How are the bacteria in our guts related to each other? New technique provides insight

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San Diego, Calif., April 17, 2018—Researchers at the University of California San Diego Center for Microbiome Innovation (CMI) have validated a new method for use in microbiome studies that could help detect subtle changes in the composition of a microbial community and provide insight into the evolutionary history of community members. The method is more sensitive than current technologies, and could revolutionize the way microbiome data is analyzed. The findings are published April 17 in mSystems.  

When trying to determine the identity of the bacteria that reside in a given environment, such as the human gut, researchers often look for differences in the gene encoding the 16S molecule, which is necessary for bacterial reproduction.

“All bacteria have the 16S gene”, said Stefan Janssen, postdoc in the laboratory of CMI director and UC San Diego professor of pediatrics and computer science and engineering Rob Knight. “If they didn’t, they couldn’t reproduce. We can tell who’s who by looking at the nucleotide sequence of this gene.”

The sequences are different between bacterial species because the natural process of copying one’s DNA is error-prone, and can introduce changes to the genetic material—one of the things that can lead to the rise of new species. Using these sequences, researchers can trace and construct the evolutionary history of the organisms from scratch.

Why is understanding the evolutionary history of organisms important? It’s the foundation for innovation, says Janssen.

“We can infer similar functionality for closely related organisms,” said Janssen. “This enables us to exploit biology—take what nature has been doing for centuries and maximize its potential for the good of humanity.”

But there’s a problem with trying to construct the evolutionary history of an organism, or a group of organisms, from scratch using 16S sequences: it’s often wrong.

“Scientists sometimes use what’s called a ‘reference phylogenetic tree’,” said Janssen. “Phylogenetic trees are a way for us to visualize the evolutionary history of an organism. They can be useful for determining the complexity of the microbes in a sample (how different they are from each other), and for comparing the microbes in one sample to those in another. Unfortunately, the short sequences generated by 16S sequencing don’t contain enough information for us to be able to accurately reference an existing tree.”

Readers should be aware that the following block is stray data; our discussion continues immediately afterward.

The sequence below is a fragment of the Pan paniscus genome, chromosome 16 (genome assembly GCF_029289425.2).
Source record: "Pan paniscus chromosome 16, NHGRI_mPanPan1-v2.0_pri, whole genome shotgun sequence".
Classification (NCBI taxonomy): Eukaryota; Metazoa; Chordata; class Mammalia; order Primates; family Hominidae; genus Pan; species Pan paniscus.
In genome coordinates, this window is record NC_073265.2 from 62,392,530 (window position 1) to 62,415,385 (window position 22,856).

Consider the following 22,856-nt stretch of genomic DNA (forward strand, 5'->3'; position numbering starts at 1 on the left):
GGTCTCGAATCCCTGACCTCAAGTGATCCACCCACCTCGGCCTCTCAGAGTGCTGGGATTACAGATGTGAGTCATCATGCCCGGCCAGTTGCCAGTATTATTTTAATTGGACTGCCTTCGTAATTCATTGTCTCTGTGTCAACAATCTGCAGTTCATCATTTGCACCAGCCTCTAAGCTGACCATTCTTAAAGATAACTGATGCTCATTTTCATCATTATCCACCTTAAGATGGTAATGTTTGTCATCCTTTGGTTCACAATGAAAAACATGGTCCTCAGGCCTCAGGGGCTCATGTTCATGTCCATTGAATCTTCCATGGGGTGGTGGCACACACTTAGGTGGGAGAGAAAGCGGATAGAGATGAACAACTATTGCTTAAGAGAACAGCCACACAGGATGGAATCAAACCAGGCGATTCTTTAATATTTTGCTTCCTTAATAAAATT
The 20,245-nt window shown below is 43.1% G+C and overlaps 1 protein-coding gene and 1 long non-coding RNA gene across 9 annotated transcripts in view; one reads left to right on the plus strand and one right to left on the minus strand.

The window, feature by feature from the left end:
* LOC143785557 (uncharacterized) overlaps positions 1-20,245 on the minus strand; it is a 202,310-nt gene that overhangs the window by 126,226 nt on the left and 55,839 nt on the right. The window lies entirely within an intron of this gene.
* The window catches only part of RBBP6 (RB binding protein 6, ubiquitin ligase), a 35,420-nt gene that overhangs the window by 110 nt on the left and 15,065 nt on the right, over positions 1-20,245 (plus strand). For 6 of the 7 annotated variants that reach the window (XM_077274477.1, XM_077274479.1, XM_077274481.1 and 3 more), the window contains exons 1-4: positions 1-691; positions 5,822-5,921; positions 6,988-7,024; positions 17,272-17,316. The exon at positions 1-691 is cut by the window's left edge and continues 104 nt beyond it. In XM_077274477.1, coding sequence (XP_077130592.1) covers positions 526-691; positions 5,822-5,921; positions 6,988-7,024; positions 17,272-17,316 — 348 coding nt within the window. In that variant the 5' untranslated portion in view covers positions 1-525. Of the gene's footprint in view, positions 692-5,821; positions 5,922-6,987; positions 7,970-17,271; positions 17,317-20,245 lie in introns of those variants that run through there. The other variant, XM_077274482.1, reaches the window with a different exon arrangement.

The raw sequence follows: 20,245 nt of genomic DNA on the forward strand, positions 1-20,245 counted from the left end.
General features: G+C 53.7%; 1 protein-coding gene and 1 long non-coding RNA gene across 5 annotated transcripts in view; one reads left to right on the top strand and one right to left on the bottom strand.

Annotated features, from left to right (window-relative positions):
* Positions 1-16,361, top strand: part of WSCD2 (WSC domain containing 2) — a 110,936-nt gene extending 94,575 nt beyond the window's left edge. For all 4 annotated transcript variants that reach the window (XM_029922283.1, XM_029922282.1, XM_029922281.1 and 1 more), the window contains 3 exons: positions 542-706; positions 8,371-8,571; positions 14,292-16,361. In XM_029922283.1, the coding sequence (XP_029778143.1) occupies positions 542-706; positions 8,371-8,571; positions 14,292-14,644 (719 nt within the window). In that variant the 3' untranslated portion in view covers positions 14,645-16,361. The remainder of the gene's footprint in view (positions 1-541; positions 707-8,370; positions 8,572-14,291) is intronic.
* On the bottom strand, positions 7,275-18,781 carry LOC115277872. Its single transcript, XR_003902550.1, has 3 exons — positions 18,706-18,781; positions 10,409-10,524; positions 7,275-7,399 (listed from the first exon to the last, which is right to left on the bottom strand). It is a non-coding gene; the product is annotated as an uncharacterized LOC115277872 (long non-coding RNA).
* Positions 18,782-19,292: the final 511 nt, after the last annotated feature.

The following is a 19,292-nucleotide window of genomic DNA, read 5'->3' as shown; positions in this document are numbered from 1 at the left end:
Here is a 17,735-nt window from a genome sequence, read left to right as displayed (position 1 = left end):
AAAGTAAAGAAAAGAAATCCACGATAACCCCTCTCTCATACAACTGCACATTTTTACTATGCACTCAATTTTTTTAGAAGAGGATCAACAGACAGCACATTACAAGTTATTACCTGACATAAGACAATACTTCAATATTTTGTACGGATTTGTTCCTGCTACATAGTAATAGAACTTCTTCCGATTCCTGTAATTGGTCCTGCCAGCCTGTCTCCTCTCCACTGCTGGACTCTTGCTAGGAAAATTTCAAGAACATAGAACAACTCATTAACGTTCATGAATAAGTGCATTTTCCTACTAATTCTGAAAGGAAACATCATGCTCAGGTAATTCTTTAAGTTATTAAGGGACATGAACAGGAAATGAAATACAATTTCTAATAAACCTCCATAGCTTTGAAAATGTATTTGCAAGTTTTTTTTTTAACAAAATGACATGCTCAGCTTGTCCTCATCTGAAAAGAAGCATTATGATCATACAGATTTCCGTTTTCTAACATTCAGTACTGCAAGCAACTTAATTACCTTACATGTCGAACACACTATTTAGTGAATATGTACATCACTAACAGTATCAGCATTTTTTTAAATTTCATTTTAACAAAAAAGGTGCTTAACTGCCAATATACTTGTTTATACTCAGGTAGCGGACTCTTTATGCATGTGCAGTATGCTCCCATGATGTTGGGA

To solve this problem, Janssen and his team have applied a new algorithm and existing methodology to insert the short fragments of DNA generated by 16S sequencing into reference trees. The technology is more accurate and more sensitive than creating a tree from scratch, which will allow researchers to get more out of the data.

In fact, Janssen says, we might even be able to detect small changes in the gut microbiome that are due to things like dietary changes. “We can easily tell the difference between a skin sample and a stool sample, in terms of microbial community composition. But subtle changes, like who’s there when someone changes their diet, may only be detectable with this technology.”

The researchers validated the new methodology using bird poop:

Fecal samples were taken from nine different bird species that breed on the Alaska mainland. The birds were in different developmental stages: either hatch year or adult. Using the new methodology, the researchers were able to detect differences in the microbial communities present in the younger birds versus the adult birds—an effect that could not be seen using current methods.

“Our findings have huge implications for pre- and probiotics studies,” said Janssen. “The shift in the community may be so small that only this technology could pick up the difference between treatment and control groups.”

The paper is titled, “Phylogenetic placement of exact amplicon sequences”. Additional coauthors are Daniel McDonald, Antonio Gonzalez, Jose A. Navas-Molina, Lingjing Jiang, Zhenjiang Zech Xu, Kevin Winker, Deborah M. Kado, Eric Orwoll, Mark Manary, Siavash Mirarab and Rob Knight.

This work was supported in part by the Alfred P. Sloan Foundation (grants G-2015-13933 and G-2015-13979), the National Science Foundation (grant DBI-1565057), the Office of Naval Research (grant N00014-15-1-2809), JANSSEN PHARMACEUTICALS, Inc (grant 20175015) and the National Institutes of Health (grants P01DK078669 and RHL134887A).

Media Contacts

Erin Bateman
Center for Microbiome Innovation

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